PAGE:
Soon after a 7.8 magnitude earthquake on April 25 killed thousands in Nepal and brought death and destruction to much of my home village, the July volunteer group went into action.
Although I lost my brother, my home, and the school and hostel we had built, it was still a huge decision to take the group in July. I made the decision to proceed because help was desperately needed in Nepal and the volunteers played a vital role in giving support and much-needed hope to our community.
My sister, Tok-Maya, called me during the earthquake. The fear in her voice obvious. As the scale of the death and destruction became clear, I decided immediately to return to Nepal.
The July volunteers were extraordinary people. They put aside their fears amid ongoing aftershocks and worked tirelessly to help wherever they could. The group included Australian residents from different ethnic backgrounds. Everyone arrived on different airlines at different times on different days. After we did our shopping and orientation, we started to trek to my home village on the third day as scheduled.
Everyone did extremely well walking the hills to Chisopani. As we walked through many villages in the area it was heartbreaking to hear of the deaths and injuries and to see the damage. We stopped at a half standing tea house in Mulkharka Village. We were lucky to get lunch as it was among only six houses still standing in the area.
We were lucky to have a beautiful clear day as we were walking during the main monsoon season, but unlucky in that we still managed to encounter leaches in the Sivapury National Park.
As we arrived in Chisopani, the extent of the damage was abundantly clear. Every tea house was reduced to rubble and our hearts sank as we learned 25 people, including some tourists, had been trapped and killed. It was a lot for a small town of about a dozen tea houses and guest houses, which rely on tourists for much of their patronage.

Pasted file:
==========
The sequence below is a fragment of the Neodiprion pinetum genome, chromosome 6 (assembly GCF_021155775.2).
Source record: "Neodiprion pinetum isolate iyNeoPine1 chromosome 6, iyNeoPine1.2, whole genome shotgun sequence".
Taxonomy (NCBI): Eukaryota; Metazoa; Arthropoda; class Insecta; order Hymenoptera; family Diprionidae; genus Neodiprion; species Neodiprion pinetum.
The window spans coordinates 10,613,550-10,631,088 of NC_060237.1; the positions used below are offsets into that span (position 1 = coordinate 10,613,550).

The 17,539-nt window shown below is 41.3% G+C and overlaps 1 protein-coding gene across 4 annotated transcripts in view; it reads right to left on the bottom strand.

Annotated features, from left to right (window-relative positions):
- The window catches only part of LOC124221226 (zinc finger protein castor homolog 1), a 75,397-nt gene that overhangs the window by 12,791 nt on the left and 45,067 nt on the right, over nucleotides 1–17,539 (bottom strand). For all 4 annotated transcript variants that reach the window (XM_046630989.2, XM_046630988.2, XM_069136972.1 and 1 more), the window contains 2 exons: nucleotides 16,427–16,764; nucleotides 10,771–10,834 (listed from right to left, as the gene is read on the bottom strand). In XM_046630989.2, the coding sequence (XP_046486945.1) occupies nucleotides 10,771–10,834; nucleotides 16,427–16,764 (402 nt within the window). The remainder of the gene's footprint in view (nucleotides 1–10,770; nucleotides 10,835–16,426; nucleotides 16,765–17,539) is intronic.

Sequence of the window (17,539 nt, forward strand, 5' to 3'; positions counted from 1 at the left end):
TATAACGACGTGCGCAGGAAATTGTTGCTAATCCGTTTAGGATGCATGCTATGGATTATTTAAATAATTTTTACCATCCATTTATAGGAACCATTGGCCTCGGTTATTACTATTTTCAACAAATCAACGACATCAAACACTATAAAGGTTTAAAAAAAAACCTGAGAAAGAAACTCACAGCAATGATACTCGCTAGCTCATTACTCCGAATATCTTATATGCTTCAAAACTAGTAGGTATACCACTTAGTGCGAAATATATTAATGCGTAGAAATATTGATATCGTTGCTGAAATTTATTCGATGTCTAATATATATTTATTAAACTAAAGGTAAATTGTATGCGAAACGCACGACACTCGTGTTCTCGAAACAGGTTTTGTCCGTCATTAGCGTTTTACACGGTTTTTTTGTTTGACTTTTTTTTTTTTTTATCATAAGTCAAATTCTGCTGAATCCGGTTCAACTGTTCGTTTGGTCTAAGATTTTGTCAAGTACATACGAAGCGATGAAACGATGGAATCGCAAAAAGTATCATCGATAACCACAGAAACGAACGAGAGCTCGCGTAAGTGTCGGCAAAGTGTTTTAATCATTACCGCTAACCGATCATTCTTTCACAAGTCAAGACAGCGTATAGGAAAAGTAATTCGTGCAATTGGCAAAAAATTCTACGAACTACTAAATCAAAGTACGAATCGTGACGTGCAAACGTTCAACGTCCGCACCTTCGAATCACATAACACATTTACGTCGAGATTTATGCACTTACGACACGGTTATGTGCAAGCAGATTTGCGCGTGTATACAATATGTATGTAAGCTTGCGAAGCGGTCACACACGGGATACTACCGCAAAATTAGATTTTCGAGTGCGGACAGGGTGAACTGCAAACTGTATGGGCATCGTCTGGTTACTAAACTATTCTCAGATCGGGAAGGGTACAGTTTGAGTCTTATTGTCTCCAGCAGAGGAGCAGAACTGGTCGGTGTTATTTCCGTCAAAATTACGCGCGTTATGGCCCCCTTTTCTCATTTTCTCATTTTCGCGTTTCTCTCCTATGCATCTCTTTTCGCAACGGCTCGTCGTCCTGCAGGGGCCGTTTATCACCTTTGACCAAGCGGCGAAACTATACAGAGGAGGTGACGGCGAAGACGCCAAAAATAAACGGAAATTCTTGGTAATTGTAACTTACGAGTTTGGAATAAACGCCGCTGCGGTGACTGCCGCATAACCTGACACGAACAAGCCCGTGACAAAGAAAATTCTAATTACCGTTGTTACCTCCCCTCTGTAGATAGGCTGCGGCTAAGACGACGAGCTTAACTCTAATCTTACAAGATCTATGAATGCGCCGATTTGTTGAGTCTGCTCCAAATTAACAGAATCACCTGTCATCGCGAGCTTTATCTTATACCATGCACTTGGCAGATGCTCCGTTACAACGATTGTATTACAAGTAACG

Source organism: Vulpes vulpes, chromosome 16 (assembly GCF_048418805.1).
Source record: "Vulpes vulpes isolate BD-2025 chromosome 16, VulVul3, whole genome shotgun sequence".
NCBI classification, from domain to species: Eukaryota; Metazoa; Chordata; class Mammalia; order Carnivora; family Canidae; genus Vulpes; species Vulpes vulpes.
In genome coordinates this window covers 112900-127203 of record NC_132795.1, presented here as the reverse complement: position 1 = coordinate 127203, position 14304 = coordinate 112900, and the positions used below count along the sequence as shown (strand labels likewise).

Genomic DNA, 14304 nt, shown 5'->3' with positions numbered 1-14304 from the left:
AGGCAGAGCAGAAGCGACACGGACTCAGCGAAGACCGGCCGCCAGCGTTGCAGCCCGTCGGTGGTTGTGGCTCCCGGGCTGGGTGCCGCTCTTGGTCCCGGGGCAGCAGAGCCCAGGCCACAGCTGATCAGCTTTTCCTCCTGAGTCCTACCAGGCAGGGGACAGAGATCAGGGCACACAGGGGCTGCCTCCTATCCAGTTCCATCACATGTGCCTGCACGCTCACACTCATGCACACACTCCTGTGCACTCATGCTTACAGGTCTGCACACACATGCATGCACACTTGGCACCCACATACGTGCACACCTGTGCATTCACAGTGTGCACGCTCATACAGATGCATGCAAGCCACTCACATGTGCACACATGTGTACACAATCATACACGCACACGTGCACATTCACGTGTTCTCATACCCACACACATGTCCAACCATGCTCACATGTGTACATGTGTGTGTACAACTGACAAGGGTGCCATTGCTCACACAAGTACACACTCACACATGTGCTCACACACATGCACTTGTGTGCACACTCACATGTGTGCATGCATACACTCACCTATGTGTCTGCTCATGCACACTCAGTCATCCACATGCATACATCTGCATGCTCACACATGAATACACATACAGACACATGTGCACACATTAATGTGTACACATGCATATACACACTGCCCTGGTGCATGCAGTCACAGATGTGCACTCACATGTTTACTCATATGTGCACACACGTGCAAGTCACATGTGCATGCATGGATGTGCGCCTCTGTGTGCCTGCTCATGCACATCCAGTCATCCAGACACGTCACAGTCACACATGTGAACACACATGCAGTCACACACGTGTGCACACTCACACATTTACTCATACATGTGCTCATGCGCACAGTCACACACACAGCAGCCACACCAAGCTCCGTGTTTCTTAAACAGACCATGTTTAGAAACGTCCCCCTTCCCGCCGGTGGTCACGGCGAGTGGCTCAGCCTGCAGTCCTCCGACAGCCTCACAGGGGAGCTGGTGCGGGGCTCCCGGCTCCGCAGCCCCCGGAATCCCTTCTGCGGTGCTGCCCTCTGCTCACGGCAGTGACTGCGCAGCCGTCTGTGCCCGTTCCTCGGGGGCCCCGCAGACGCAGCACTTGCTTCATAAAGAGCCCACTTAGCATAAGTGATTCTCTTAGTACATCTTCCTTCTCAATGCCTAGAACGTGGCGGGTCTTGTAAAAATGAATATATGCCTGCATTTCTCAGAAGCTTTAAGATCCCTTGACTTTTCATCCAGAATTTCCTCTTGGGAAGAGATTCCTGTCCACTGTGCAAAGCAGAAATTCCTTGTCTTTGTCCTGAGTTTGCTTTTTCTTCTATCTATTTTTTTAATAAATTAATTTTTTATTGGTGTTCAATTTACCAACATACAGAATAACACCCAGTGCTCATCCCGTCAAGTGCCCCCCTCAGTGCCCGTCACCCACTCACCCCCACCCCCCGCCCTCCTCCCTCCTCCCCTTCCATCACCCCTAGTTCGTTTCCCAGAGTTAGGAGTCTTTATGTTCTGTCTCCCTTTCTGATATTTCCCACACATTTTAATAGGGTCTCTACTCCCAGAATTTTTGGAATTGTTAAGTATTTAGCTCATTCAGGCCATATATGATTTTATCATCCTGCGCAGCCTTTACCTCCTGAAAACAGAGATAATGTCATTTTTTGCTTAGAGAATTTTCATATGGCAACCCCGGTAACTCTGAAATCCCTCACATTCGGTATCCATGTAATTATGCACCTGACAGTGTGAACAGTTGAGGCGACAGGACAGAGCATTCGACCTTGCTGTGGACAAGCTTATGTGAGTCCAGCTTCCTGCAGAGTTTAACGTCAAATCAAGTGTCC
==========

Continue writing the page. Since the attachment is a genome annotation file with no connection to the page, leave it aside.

We soon erected tents. We normally stay in a tea house so it was a new experience for Take on Nepal staff and volunteers. We were lucky to get food prepared at the temporary shed restaurant in Chisopani.
Next morning we had an early breakfast and walked to Batase. A couple of volunteers had a few difficulties on our second day although it was a shorter walk. They were obviously feeling the effects of the previous day’s efforts. When we arrived safely in Batase the cook had lunch prepared.
Many other schools in the area were closed because of quake damage and the monsoon season but Batase students (with our temporary accommodation) attended school regularly and were excited to learn from our volunteers. The volunteers meet all the teachers and students and it didn’t take long to get to know each other. The volunteers also went on a short village tour, which helped them understand village life and the type of students they would be teaching.
Everyone was keen to start teaching and our students and teachers were ready to learn from our volunteers. Normally we would have a group of three teaching the class but this time having only five members in a group, each member took a class with our local teachers and volunteer co-ordinators. Volunteers spent from 9-1pm at school and then went home. After lunch everyone rested and prepared lessons for the next day.
Every weekend we had local activities. They included walking and also climbing the highest peak in Batase. Other walks were around the town to experience local life. On this trip we were also lucky to join the locals planting rice. It was a great experience and everyone had a ball.
A final treat was a Chitwan safari holiday for everyone. I feel fortunate to have such a wonderful team who gave hope to our students and tourism of Nepal after the huge earthquake.
© Take on Nepal 2020